World of Warcraft Classic recently launched a “small-scale” closed beta for a limited number of players ahead of it’s live release worldwide on August 27. Since the beta started, Blizzard has apparently been receiving reports from players who are mistaking features of the classic version of the MMO for bugs. As a result, the studio recently released a “not-a-bug” list to clear up any misconceptions.
The argument for this is simple: what makes classic WoW great to one player might be different from what makes it great for another. And who are Blizzard's designers to say which old features were just good or bad design for each player? It's an approach that shows Blizzard believes (at least to some degree) that WoW doesn't just belong to its creators but to its fans. That struggle between authorial intent or game design orthodoxy and "the player is always right" is at the heart of many of gaming's big contemporary controversies. But so far, Blizzard seems committed to its plan with regard to WoW Classic.If you need Buy WOW Classic Gold, you can visit our site rvgm.com.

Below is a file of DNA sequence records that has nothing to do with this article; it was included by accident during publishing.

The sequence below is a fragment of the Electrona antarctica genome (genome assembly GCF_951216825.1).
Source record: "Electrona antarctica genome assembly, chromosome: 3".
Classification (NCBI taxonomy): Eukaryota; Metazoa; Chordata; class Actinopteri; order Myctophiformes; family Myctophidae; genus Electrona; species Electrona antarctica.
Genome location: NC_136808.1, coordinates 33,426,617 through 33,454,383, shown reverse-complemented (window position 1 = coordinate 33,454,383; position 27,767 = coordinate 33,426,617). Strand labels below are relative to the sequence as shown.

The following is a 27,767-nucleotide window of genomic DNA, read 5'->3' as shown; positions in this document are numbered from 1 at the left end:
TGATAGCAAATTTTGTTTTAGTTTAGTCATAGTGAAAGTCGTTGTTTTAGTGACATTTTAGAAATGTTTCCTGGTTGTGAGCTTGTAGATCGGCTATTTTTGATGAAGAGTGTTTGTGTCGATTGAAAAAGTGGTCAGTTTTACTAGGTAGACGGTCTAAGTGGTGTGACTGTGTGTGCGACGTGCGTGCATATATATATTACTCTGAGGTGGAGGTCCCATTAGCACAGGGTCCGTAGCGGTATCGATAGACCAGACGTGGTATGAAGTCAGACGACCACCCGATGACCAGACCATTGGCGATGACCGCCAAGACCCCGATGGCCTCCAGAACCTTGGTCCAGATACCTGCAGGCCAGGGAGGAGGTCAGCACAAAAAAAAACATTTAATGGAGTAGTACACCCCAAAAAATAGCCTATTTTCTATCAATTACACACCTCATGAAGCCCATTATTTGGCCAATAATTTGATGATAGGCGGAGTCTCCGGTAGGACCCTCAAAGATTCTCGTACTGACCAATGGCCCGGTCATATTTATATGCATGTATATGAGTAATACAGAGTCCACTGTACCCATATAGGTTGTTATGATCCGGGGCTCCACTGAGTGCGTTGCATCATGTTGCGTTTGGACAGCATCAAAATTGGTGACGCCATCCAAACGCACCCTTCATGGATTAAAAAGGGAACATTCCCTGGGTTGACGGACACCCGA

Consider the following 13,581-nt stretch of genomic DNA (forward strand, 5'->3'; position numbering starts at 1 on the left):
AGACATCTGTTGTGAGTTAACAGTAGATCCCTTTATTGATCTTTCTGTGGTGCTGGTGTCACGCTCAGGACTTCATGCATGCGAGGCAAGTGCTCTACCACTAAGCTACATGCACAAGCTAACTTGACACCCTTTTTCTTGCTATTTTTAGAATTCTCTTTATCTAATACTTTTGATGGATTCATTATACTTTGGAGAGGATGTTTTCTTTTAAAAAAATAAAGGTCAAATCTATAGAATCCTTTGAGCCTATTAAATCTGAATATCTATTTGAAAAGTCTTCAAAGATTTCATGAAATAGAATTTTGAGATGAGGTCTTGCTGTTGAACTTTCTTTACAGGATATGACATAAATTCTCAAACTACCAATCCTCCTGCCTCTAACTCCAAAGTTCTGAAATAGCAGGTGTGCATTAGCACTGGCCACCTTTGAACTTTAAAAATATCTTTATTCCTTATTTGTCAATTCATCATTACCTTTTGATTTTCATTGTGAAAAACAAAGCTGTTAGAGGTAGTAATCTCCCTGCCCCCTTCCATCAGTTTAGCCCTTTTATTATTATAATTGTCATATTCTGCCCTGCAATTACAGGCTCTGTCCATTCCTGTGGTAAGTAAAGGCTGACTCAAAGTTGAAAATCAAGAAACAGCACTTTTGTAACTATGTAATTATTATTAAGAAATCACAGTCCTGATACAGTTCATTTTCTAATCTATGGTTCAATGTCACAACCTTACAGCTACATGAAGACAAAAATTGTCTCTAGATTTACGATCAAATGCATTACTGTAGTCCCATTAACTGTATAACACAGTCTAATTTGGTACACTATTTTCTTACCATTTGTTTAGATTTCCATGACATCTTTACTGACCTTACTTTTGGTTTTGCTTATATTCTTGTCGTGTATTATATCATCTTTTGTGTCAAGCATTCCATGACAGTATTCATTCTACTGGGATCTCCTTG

These differences and classic features are causing some confusion among beta testers, who are submitting bug reports based on features that are working as intended. For example, creature spawn rates are much lower and slower in this version of the game. That’s not a bug, that’s just old World of Warcraft.
So committed, in fact, that modern WoW players are trying the beta and reporting what seem like bugs today but what were actually intended functionality 13 years ago. This became such a common occurrence that Blizzard publicly posted a list of known non-issues called the "WoW Classic 'Not a Bug' List." For example, hitboxes for the Tauren player race are much larger than those of other races. In a modern game, this would be seen as a serious balance issue. But it's what vanilla WoW was like, so it has been faithfully reproduced.